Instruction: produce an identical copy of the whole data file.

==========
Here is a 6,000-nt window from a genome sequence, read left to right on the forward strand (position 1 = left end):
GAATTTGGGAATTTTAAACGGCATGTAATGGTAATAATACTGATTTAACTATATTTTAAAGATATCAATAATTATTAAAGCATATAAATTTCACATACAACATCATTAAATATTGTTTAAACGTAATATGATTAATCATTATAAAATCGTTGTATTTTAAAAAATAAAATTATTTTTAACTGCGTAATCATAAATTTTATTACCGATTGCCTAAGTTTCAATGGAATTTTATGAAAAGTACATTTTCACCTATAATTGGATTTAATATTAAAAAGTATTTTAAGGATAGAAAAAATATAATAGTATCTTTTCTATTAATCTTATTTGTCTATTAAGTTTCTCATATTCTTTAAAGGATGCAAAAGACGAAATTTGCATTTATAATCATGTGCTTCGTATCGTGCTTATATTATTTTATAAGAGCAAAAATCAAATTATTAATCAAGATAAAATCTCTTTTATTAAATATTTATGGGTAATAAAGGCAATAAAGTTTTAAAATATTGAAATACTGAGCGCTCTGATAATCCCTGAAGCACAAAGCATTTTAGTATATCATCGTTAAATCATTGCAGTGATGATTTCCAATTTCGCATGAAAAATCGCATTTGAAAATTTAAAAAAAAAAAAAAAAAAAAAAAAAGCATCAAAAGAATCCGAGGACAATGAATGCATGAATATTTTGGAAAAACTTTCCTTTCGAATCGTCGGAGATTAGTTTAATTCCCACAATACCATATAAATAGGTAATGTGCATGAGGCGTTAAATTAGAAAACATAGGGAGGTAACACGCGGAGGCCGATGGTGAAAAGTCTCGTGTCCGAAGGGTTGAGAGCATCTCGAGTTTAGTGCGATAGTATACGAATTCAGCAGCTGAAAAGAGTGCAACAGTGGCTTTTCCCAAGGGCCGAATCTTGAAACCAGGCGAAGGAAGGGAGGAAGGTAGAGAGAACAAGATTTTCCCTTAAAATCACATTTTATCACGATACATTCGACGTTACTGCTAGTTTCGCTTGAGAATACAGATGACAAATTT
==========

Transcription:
Here is a 6,000-nt window from a genome sequence, read left to right on the forward strand (position 1 = left end):
GAATTTGGGAATTTTAAACGGCATGTAATGGTAATAATACTGATTTAACTATATTTTAAAGATATCAATAATTATTAAAGCATATAAATTTCACATACAACATCATTAAATATTGTTTAAACGTAATATGATTAATCATTATAAAATCGTTGTATTTTAAAAAATAAAATTATTTTTAACTGCGTAATCATAAATTTTATTACCGATTGCCTAAGTTTCAATGGAATTTTATGAAAAGTACATTTTCACCTATAATTGGATTTAATATTAAAAAGTATTTTAAGGATAGAAAAAATATAATAGTATCTTTTCTATTAATCTTATTTGTCTATTAAGTTTCTCATATTCTTTAAAGGATGCAAAAGACGAAATTTGCATTTATAATCATGTGCTTCGTATCGTGCTTATATTATTTTATAAGAGCAAAAATCAAATTATTAATCAAGATAAAATCTCTTTTATTAAATATTTATGGGTAATAAAGGCAATAAAGTTTTAAAATATTGAAATACTGAGCGCTCTGATAATCCCTGAAGCACAAAGCATTTTAGTATATCATCGTTAAATCATTGCAGTGATGATTTCCAATTTCGCATGAAAAATCGCATTTGAAAATTTAAAAAAAAAAAAAAAAAAAAAAAAAGCATCAAAAGAATCCGAGGACAATGAATGCATGAATATTTTGGAAAAACTTTCCTTTCGAATCGTCGGAGATTAGTTTAATTCCCACAATACCATATAAATAGGTAATGTGCATGAGGCGTTAAATTAGAAAACATAGGGAGGTAACACGCGGAGGCCGATGGTGAAAAGTCTCGTGTCCGAAGGGTTGAGAGCATCTCGAGTTTAGTGCGATAGTATACGAATTCAGCAGCTGAAAAGAGTGCAACAGTGGCTTTTCCCAAGGGCCGAATCTTGAAACCAGGCGAAGGAAGGGAGGAAGGTAGAGAGAACAAGATTTTCCCTTAAAATCACATTTTATCACGATACATTCGACGTTACTGCTAGTTTCGCTTGAGAATACAGATGACAAATTT